Like this one.
It’s hilarious and kitschy and adorable to say things like, “Going to the toilet to stay clean inside, washing with soap and water to stay clean outside, and brushing your teeth to keep them clean are good health practices to follow every night at bedtime.”
But what makes these films so hilarious to someone like me, a professional health educator, is how unlikely they are to be effective in getting people to improve their health behavior.
If just TELLING people to practice health behaviors (e.g., “Eat more fruits and vegetables!” or “Get 7-9 hours of sleep!” or “Don’t drink too much alcohol!”) made people actually DO those things, we’d all be totally healthy. But that’s not how it works – and yet all the videos of this genre rely utterly on the declarative sentence, announced cheerfully and confidently, as though that’s all it takes to persuade someone or create an environment where it’s both possible and important to do those things.
In Dan Ariely’s book, The Up Side of Irrationality, he mentions asking his students, “What would motivate someone to give money to feed starving children? Students routinely say, “Just tell people the statistics, tell them how many children are hungry, tell them how important it is to help.”
And students often tell me the same thing about wellness on campus – “If only more students knew this stuff about sleep/alcohol/stress/relationships!”
But the research is unambiguous: knowing isn’t enough, and sometimes knowing even makes it LESS likely that people will do what you’d like them to do! Tell a person the statistics about starving children and they’ll just feel overwhelmed, like their contribution couldn’t possibly make a difference, and so they do nothing.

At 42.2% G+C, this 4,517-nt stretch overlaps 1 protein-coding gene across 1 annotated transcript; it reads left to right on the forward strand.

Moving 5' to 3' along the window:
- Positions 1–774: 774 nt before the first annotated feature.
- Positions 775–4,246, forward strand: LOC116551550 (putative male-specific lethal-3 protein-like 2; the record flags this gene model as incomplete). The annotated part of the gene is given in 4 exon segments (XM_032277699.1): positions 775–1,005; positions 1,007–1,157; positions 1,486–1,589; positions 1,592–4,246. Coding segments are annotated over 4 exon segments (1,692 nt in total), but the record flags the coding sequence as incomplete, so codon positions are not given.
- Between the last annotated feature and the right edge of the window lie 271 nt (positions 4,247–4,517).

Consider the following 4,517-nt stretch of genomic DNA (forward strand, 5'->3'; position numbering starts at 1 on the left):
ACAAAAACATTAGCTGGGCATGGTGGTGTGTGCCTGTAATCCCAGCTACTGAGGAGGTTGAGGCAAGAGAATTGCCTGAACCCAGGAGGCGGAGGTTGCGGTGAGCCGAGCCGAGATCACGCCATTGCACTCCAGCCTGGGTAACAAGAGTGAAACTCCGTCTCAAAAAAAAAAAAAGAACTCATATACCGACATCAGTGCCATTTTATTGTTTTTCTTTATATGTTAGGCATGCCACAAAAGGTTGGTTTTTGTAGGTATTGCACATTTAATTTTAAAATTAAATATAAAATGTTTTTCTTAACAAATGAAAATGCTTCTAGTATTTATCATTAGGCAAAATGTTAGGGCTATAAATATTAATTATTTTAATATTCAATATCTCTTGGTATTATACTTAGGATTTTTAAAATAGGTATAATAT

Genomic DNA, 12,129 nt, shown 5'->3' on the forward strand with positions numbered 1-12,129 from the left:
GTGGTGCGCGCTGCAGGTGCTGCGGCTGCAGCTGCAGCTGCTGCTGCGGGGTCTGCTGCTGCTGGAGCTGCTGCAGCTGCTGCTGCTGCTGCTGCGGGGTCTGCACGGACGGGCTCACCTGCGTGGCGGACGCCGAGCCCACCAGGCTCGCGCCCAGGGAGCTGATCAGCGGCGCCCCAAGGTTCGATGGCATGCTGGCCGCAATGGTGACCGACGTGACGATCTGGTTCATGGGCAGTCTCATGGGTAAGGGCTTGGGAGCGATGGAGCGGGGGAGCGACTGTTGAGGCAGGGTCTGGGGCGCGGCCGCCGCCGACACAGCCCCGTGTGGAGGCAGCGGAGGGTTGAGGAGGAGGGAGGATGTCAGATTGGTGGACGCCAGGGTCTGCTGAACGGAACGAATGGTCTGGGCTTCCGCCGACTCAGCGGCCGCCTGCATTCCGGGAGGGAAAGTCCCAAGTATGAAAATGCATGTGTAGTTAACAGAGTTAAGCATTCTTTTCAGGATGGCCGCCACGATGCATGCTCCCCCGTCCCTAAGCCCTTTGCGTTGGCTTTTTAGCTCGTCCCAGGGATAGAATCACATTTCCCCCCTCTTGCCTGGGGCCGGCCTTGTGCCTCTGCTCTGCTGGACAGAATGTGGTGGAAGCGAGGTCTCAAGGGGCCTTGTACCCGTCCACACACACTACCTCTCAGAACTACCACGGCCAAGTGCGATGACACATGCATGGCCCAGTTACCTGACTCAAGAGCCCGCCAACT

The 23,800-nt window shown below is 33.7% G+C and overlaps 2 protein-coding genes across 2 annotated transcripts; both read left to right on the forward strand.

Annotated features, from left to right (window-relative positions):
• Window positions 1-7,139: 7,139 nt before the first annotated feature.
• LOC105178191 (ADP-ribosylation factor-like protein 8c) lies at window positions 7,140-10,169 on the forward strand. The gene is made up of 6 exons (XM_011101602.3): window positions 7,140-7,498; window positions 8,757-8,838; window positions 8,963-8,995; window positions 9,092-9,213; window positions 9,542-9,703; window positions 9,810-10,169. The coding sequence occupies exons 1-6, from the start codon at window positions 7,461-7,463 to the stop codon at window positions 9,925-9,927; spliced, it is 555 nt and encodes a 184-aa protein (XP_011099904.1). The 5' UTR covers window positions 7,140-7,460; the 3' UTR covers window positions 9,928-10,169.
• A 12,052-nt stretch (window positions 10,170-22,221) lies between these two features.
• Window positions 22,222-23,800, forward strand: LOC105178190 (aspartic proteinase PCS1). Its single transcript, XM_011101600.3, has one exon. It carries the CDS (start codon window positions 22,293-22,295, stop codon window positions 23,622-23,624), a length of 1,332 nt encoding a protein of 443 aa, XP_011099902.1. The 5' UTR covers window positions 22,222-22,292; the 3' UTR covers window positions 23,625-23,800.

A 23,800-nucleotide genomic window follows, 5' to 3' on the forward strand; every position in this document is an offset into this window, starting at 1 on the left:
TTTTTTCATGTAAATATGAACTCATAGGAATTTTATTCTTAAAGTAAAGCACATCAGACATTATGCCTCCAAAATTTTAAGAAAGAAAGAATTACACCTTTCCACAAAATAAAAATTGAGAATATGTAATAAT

But tell a person the story of ONE starving child, and they’ll feel they can make a big difference for that one little kid who needs their help. Then you can be a hero!
And, in parallel, help a person think specifically about a time when they could have used information about sleep/alcohol/stress/relationships, and they’ll feel a gap in their own knowledge, a little vacuum that motivates them to inhale the information you have to offer.
Or ask a person to consider what’s good about their current behavior (like drinking alcohol or smoking tobacco), then ask them what’s not-so-good. Then ask them to consider what they might do to maximize that good stuff while minimizing the risk of the not-so-good stuff.
Those are just two examples of the kinds of health messages that actually result in increased motivation to change and a greater likelihood of actually making different, more healthful choices.
Health communication has come a long way in the last 60 years (though that doesn’t stop some state health departments from creating totally 1953-esque messages!). So when you see wellness education events and materials around campus, you might think about why that information is being presented in the way it is.
In fact, you might think that about ANY health information you receive! How does it make you feel? Will it change your behavior? Who benefits from me feeling this way or making a different choice?
And in the meantime, how about a moment of gratitude to archive.org for the hilariously awesome vintage public health movies!